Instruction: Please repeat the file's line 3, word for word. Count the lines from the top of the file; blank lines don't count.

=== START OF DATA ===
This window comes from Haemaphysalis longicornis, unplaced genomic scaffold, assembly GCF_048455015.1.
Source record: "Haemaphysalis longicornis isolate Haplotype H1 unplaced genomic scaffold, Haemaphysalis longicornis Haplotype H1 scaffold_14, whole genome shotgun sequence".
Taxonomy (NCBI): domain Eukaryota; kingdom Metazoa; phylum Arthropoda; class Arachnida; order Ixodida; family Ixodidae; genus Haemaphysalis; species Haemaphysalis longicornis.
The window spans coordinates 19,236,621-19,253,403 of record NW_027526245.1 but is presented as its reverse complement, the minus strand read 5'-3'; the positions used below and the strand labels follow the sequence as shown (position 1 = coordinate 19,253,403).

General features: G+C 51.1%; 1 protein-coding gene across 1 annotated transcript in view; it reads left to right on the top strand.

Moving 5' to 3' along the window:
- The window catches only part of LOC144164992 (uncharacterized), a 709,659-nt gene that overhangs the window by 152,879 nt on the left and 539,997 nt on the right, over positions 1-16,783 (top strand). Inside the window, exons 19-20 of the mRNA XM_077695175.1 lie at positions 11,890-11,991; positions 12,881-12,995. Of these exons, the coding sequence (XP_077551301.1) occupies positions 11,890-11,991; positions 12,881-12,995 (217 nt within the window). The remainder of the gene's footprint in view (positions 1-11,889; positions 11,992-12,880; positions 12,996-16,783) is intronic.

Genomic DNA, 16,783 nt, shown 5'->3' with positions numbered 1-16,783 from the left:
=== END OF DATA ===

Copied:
Taxonomy (NCBI): domain Eukaryota; kingdom Metazoa; phylum Arthropoda; class Arachnida; order Ixodida; family Ixodidae; genus Haemaphysalis; species Haemaphysalis longicornis.